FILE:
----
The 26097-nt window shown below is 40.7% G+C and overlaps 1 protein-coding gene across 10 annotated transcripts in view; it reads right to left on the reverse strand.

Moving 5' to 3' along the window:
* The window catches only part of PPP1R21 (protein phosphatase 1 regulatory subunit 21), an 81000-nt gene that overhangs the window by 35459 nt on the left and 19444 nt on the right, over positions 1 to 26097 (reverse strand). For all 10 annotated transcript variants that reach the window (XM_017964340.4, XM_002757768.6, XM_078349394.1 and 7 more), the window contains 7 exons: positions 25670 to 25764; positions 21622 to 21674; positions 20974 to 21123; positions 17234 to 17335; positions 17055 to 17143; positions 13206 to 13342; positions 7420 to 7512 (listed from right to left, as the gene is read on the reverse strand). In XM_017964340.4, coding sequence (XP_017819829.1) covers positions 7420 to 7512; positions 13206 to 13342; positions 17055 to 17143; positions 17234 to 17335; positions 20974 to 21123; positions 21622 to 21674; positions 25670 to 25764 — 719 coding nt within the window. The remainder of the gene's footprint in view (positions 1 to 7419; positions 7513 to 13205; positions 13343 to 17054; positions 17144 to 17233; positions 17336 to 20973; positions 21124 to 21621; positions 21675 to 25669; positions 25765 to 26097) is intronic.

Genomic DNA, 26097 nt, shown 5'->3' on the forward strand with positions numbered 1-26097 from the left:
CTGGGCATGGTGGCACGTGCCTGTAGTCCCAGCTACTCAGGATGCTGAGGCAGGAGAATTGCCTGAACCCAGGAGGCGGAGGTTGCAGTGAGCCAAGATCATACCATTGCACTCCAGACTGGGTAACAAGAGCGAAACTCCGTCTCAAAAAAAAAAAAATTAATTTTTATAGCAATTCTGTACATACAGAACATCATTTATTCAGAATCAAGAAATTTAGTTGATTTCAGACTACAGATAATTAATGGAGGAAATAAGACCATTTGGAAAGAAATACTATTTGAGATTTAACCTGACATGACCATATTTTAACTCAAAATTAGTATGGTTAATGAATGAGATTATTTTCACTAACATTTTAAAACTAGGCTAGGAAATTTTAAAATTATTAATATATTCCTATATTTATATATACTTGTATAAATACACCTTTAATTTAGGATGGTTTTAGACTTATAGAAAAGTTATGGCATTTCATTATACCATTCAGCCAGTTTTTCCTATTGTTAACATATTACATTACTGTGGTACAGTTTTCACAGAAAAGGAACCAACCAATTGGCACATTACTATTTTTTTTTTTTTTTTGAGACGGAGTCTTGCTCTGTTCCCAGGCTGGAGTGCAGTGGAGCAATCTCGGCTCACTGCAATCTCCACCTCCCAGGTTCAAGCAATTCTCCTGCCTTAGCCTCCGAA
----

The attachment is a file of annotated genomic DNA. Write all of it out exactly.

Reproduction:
The 26097-nt window shown below is 40.7% G+C and overlaps 1 protein-coding gene across 10 annotated transcripts in view; it reads right to left on the reverse strand.

Moving 5' to 3' along the window:
* The window catches only part of PPP1R21 (protein phosphatase 1 regulatory subunit 21), an 81000-nt gene that overhangs the window by 35459 nt on the left and 19444 nt on the right, over positions 1 to 26097 (reverse strand). For all 10 annotated transcript variants that reach the window (XM_017964340.4, XM_002757768.6, XM_078349394.1 and 7 more), the window contains 7 exons: positions 25670 to 25764; positions 21622 to 21674; positions 20974 to 21123; positions 17234 to 17335; positions 17055 to 17143; positions 13206 to 13342; positions 7420 to 7512 (listed from right to left, as the gene is read on the reverse strand). In XM_017964340.4, coding sequence (XP_017819829.1) covers positions 7420 to 7512; positions 13206 to 13342; positions 17055 to 17143; positions 17234 to 17335; positions 20974 to 21123; positions 21622 to 21674; positions 25670 to 25764 — 719 coding nt within the window. The remainder of the gene's footprint in view (positions 1 to 7419; positions 7513 to 13205; positions 13343 to 17054; positions 17144 to 17233; positions 17336 to 20973; positions 21124 to 21621; positions 21675 to 25669; positions 25765 to 26097) is intronic.

Genomic DNA, 26097 nt, shown 5'->3' on the forward strand with positions numbered 1-26097 from the left:
CTGGGCATGGTGGCACGTGCCTGTAGTCCCAGCTACTCAGGATGCTGAGGCAGGAGAATTGCCTGAACCCAGGAGGCGGAGGTTGCAGTGAGCCAAGATCATACCATTGCACTCCAGACTGGGTAACAAGAGCGAAACTCCGTCTCAAAAAAAAAAAAATTAATTTTTATAGCAATTCTGTACATACAGAACATCATTTATTCAGAATCAAGAAATTTAGTTGATTTCAGACTACAGATAATTAATGGAGGAAATAAGACCATTTGGAAAGAAATACTATTTGAGATTTAACCTGACATGACCATATTTTAACTCAAAATTAGTATGGTTAATGAATGAGATTATTTTCACTAACATTTTAAAACTAGGCTAGGAAATTTTAAAATTATTAATATATTCCTATATTTATATATACTTGTATAAATACACCTTTAATTTAGGATGGTTTTAGACTTATAGAAAAGTTATGGCATTTCATTATACCATTCAGCCAGTTTTTCCTATTGTTAACATATTACATTACTGTGGTACAGTTTTCACAGAAAAGGAACCAACCAATTGGCACATTACTATTTTTTTTTTTTTTTTGAGACGGAGTCTTGCTCTGTTCCCAGGCTGGAGTGCAGTGGAGCAATCTCGGCTCACTGCAATCTCCACCTCCCAGGTTCAAGCAATTCTCCTGCCTTAGCCTCCGAA